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334434

Colombia's 2022 coffee output could hit lowest since 2014

By Luis Jaime Acosta

BOGOTA, Oct 6 (Reuters) - Colombia's coffee production this year is set to fall to an eight year low, with a drop in plantation renovations and in the use of fertilisers storing up problems for future crops, an industry leader told Reuters.

The expected drop in the harvest to around 12 million 60-kilogram bags, potentially the lowest since 2014, is due to strong rains caused by the La Nina weather phenomenon as well as climate change, Roberto Velez, boss of Colombia's national coffee federation, said in an interview late on Wednesday.

"In Colombia we've now gone 26 months where the monthly rainfall has exceeded the historical average ... that is accompanied by cloudiness and a lack of sun which decreases production," Velez said at an industry fair in Colombia's capital Bogota.

The drop in output comes at a time when international coffee prices are at their highest level in recent years, while Colombia's peso has fallen sharply, favoring exports.

Colombia's coffee exports could close 2022 at between 11.5 million and 12 million bags, Velez said, lower than the 12.5 million bags exported in 2021.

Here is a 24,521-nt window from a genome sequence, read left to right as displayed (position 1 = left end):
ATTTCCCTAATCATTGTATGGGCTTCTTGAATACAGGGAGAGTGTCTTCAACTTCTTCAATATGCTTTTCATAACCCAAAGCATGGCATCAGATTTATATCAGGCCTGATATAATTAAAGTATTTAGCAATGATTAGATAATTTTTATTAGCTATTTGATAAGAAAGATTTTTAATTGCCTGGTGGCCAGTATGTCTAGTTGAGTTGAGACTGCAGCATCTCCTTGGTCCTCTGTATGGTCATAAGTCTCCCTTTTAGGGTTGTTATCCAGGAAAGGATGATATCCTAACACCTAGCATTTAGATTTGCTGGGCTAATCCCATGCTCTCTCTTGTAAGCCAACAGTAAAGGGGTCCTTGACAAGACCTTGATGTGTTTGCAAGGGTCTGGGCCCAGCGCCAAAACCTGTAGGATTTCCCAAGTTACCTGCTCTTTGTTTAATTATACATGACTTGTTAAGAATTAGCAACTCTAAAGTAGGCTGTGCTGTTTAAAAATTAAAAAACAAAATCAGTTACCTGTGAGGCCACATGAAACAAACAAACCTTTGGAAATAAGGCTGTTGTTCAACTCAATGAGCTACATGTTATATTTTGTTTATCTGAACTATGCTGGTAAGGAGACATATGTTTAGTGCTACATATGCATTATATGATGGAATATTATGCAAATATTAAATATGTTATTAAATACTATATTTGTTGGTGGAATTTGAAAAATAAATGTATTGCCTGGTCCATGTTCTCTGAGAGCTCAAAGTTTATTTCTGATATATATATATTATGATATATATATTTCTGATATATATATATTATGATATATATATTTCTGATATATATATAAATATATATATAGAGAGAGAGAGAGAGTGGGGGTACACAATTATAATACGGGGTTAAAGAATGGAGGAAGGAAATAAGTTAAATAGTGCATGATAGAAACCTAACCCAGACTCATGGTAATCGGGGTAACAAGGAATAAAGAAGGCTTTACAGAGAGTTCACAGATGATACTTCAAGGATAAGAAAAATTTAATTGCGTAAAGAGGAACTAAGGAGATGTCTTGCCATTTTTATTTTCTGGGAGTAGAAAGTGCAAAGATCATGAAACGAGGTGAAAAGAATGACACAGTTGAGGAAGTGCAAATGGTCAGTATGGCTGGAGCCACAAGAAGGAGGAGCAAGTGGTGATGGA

As well as falling production, coffee plantation renovations will fall from a typical 80,000 hectares (197,684 acres) per year to around 60,000 hectares in 2022, while rising costs of agricultural inputs, pushed upwards by the war in Ukraine, is expected to see fertilizer use drop by a fifth.

"The consequence of this will have to be paid by the next harvest," Velez said.

While rains pose a problem, Colombia's coffee plantations are healthy, with levels of coffee rust, a fungus that damages the plants leaves, and voracious coffee borer beetles, which eat the seeds, at just 5% and 2% respectively, he added.

Rains are expected to reduce next year, which could allow Colombia's coffee output to improve, Velez said.

Colombia has the capacity to produce around 14 million sacks of coffee a year. (Reporting by Luis Jaime Acosta Writing by Oliver Griffin Editing by Mark Potter)

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